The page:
Metro Weekly

South African homophobe who blamed COVID-19 on gays allegedly using Grindr to meet men

Christiaan Otto is the subject of a human rights complaint due to his anti-LGBTQ social media posts

christiaan otto, south africa, gay, grindr

Christiaan Otto (L) and his alleged Grindr profile — Photos: Facebook

A South African man with a history of inflammatory statement towards the LGBTQ community, including blaming the COVID-19 pandemic on gay people, allegedly used Grindr to cruise for sex with other men.

Johannesburg resident Christiaan Otto has drawn the ire of local LGBTQ activists for a series of social media posts attacking LGBTQ people, including calling homosexuality a “mental illness” and saying Caitlyn Jenner “is delusional and needs help.”

This month, he said COVID-19 is “God’s judgment on a godless world,” alongside pictures of LGBTQ Pride parades, Mambo Online reports.

However, a Facebook group called “Expose Christian Otto” claims to have evidence of Otto’s Grindr profile, under the name RBayDiscreet, listing himself as “bottom/vers” and seeking sex.

The group’s administrators said they were not trying to attack Otto by exposing the profile they claimed belonged to him, but instead were trying to “[protect] vulnerable people from [him].”

Additional posts included snippets of text conversations that the group claimed proved Otto was in Richards Bay — hence the “RBayDiscreet” profile name — during the time the Grindr messages were sent.

Posted by Expose Christiaan Otto on Saturday, April 25, 2020

In one WhatsApp conversation, a profile allegedly belonging to Otto writes: “I thought I could trust you dude. You say you deleted the Grindr chats. What are you trying to do? Delete and block me!”

The group shared a statement telling Otto that it was “time you stop” and saying they “will continue to expose you and raise up awareness against your hate speech.”

“You might have a ‘God’ or ‘prophet’ complex, but get one thing straight, you are NOT a prophet nor some form or religious authority, you are simply a desperate individual that constantly looks for clout and fame in what ever sick way you find next,” the message reads. “You think controversial opinions will get you attention, well now you have it, but I doubt in the way you want it.”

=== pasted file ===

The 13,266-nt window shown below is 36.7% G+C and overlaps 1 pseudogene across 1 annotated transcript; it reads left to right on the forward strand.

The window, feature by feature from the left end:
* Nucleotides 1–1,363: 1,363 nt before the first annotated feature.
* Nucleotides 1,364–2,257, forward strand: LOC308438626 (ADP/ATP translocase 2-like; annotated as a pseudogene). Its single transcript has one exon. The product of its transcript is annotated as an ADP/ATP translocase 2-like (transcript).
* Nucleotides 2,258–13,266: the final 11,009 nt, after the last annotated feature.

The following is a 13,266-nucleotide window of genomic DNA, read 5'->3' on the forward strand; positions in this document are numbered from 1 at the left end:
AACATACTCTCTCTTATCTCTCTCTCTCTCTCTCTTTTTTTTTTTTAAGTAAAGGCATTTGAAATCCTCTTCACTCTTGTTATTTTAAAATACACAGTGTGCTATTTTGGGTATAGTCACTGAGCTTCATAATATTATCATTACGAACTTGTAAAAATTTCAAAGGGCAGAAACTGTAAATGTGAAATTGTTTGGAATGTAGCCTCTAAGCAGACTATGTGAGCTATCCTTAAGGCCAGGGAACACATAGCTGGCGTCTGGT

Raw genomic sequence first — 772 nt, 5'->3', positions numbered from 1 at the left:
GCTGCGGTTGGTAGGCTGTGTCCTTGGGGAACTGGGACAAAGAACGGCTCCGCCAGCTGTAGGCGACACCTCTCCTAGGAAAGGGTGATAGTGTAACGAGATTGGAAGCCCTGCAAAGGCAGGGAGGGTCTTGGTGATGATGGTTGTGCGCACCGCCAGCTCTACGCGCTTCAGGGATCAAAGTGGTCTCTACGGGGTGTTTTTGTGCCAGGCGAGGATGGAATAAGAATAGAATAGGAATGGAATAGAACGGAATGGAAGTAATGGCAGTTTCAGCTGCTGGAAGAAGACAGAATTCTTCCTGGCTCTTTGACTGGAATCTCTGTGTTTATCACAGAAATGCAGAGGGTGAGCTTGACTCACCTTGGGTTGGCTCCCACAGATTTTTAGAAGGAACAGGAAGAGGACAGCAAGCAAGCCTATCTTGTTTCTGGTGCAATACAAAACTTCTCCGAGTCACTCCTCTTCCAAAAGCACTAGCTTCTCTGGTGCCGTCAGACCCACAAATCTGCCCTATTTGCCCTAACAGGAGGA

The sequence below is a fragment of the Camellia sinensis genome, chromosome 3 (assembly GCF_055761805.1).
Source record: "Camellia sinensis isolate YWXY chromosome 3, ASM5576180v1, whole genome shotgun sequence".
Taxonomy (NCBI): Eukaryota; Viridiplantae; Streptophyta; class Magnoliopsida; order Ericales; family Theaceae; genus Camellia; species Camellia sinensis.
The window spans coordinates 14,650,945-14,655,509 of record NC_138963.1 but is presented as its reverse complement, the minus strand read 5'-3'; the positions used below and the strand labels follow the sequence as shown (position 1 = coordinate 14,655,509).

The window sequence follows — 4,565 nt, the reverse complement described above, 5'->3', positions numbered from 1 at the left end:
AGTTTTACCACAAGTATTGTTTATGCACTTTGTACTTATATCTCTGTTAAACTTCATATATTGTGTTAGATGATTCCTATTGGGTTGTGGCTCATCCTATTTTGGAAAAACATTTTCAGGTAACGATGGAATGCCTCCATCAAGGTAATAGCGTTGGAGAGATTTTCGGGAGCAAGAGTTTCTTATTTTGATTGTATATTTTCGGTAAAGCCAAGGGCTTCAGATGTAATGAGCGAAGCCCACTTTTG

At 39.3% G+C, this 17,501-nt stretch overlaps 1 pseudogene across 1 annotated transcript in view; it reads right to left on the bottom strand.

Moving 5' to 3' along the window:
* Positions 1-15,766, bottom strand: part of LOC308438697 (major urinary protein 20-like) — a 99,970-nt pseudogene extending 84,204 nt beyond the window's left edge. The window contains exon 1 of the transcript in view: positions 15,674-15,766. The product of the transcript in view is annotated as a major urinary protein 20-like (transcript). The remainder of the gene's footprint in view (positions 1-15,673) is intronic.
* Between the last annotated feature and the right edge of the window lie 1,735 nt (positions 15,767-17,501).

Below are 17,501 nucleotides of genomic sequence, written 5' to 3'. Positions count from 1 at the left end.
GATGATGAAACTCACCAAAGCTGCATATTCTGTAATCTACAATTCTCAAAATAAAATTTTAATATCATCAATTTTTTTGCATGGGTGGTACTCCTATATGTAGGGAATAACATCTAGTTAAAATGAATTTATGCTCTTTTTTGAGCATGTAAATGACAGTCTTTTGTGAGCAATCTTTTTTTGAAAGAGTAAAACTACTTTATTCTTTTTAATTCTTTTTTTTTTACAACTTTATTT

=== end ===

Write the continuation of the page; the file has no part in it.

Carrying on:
Speaking to Mamba Online, Otto said that the Grindr profile was faked and an attempt to smear him, saying he “thought Grindr was something that you cut metal with.

“All they are doing is creating falsehood against me,” he said. “They just took old photos off of my Facebook account and they created this profile. It’s not rocket science.”

He also rejected claims that his social media posts constitute hate speech, instead accusing his critics of hatred. In a subsequent video posted to his Facebook, he said, “I do not apologize for my Christianity or what I believe in” and accused LGBTQ people of harassing him.

While Otto denies ownership of the Grindr profile — which was deleted after it was shared by the Facebook group — his social media posts have led to an official complaint being submitted to South Africa’s Human Rights Commission.

The Rainbow Network, an LGBTQ group comprised of members of the country’s Democratic Alliance political party, said that though they respect freedom of speech and religious liberty, they “must, in no uncertain terms, condemn the use of religious freedom as a defence against bigotry, discrimination and hate speech.”

“Otto’s assertion that homosexuality is a mental illness and that those who do not conform to the gender binary must suffer from mental disorders, including a description of transgender individuals as delusional,” City of Ekurhuleni Councillor Kade Guerreiro told Mamba Online.

Guerreiro added: “Otto’s remarks are shamelessly inflammatory and homophobic, and are particularly dangerous at a time when, in addition to the monumental battle against discrimination and social abuse, the LGBTIQ community stands with the rest of our country, as we face a distressing and uncertain battle against the Covid-19 pandemic.”

In response to the human rights complaint, Otto told Mamba Online that he is a “God-fearing” Christian.

“I do not force my beliefs down any persons’ throats, but I do have the religious freedom to share mine just as the LGBTQ movement have the right to share theirs,” he said. “They have their own truth and I have mine, but we should respect each other in both of our truths.”

Read more:

Turkey’s president defends religious leader who said homosexuality “brings illnesses”

Folsom Street Fair and Up Your Alley festivals to be held virtually in 2020

Trump administration poised to rewrite Obamacare, without LGBTQ protections


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Rhuaridh Marr is Metro Weekly's managing editor. He can be reached at rmarr@metroweekly.com.

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